¶7. Following a two-day jury trial, Malik was found guilty on both counts. On May 11, 2015, he was sentenced to eight years on Count I, for the sale of less than ten dosage units, and he received an eight-year sentence on Count III, for the sale of ten dosage units but less than twenty dosage units. The sentences were order to run consecutively, with all time to be served in the custody of the Mississippi Department of Corrections.

¶8. Malik timely filed posttrial motions for a new trial and an amended motion for a judgment notwithstanding the verdict (JNOV) or, in the alternative, a new trial. Within his motion he also requested a hearing to allow testimony of witnesses for completion of the record. Malik asserted that (1) the State failed to provide the defense with exculpatory evidence during discovery, (2) the State made improper closing arguments, (3) the trial court erred in allowing evidence of prior bad acts, and (4) his counsel was ineffective. Following a hearing on August 29, 2016, the circuit judge found that the motions were not supported by the evidence in the case. The motions were denied. Aggrieved, Malik appeals and asserts the same. We find no error and affirm.


¶9. On appeal, Malik raises each issue asserted below. He asserts that each issue is inextricably intertwined and resulted in prejudice to him during the trial. We address each separately.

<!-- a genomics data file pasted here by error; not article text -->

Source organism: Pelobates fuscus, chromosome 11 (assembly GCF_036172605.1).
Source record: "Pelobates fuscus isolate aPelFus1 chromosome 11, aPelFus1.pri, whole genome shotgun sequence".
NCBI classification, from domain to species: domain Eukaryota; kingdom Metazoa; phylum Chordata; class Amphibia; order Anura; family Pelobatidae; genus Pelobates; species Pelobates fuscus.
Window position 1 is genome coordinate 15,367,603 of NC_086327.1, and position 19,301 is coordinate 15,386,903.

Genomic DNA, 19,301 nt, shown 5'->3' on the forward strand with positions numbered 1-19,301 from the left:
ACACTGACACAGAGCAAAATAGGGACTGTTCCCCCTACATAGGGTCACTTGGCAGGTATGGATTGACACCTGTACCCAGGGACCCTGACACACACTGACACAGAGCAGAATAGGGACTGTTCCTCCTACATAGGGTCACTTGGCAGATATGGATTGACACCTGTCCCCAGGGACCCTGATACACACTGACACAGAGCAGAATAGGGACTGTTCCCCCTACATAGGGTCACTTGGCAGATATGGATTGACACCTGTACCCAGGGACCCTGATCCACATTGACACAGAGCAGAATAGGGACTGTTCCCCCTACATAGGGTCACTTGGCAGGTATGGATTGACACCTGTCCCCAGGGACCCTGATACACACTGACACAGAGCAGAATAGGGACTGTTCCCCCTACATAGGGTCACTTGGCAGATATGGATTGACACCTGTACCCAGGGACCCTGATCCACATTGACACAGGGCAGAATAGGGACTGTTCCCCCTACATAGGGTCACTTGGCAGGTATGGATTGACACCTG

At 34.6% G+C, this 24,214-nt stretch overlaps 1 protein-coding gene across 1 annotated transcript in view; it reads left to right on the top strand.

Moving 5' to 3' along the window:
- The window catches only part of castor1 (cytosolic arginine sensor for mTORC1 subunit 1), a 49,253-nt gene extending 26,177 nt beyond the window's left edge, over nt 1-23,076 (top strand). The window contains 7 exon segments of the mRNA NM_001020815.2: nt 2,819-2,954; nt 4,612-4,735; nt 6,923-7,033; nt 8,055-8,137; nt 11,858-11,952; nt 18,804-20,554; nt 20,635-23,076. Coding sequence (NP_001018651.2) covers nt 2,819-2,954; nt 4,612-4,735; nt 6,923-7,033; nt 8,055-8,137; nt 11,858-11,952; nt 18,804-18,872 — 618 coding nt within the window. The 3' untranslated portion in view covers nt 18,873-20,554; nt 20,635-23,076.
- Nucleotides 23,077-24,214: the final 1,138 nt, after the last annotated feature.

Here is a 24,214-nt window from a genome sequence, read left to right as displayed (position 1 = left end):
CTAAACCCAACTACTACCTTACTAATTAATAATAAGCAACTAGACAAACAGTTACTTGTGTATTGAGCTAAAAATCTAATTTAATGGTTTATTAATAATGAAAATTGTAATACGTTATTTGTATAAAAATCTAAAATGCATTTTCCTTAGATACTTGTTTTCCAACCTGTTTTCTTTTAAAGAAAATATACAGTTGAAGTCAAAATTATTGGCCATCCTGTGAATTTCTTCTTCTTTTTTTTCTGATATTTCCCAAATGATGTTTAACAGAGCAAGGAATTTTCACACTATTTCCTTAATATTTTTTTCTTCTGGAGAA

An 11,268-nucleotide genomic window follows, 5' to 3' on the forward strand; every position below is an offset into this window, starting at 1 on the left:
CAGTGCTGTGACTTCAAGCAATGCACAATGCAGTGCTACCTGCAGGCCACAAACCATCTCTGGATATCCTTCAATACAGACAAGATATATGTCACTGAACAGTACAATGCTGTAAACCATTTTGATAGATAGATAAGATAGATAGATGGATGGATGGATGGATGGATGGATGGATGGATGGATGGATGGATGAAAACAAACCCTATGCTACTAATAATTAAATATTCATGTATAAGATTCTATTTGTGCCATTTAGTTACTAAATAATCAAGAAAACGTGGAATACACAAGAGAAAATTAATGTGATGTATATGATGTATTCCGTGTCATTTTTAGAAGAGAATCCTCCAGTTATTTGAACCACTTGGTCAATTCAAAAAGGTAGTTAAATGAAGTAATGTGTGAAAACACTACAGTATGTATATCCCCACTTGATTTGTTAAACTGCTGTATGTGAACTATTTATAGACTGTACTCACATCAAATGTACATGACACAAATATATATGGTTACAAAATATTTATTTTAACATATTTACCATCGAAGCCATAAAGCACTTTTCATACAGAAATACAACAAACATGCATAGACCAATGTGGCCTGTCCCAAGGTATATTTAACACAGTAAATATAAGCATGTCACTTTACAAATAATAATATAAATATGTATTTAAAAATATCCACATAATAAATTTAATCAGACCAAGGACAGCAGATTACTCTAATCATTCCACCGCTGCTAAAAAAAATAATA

I. Brady Violation

¶10. Malik first argues that the State failed to disclose exculpatory evidence that was favorable to him, in violation of Brady v. Maryland, 373 U.S. 83 (1963). He argues that the State had a duty to reveal that the same CI that testified against him had unsuccessfully sought to purchase pills from him on an occasion prior to May 3 and June 3, 2013. Malik asserts that “the suppression by the prosecution of evidence favorable to an accused upon request violates due process where the evidence is material either to guilt or to punishment, irrespective of the good faith or bad faith of the prosecution.” Id. at 87. He argues that the State never disclosed the failed purchase attempt, and, in fact, it argued otherwise to the jury. He contends that a reasonable probability exists that the outcome of the trial would have been different if this evidence had been disclosed.

¶11. The Mississippi Supreme Court has held that “[t]he standard of review for a trial court's ruling on a discovery violation is abuse of discretion.” Curry v. State, 939 So. 2d 785, 787 (¶8) (Miss. 2006). Further, the supreme court “has stated not all failures to disclose exculpatory evidence constitute reversible error.” Id. “The question to be asked regarding a discovery violation is whether there is a reasonable probability that the verdict would have been different but for the governmental evidentiary suppression, which undermines confidence in the outcome of the trial.” Id.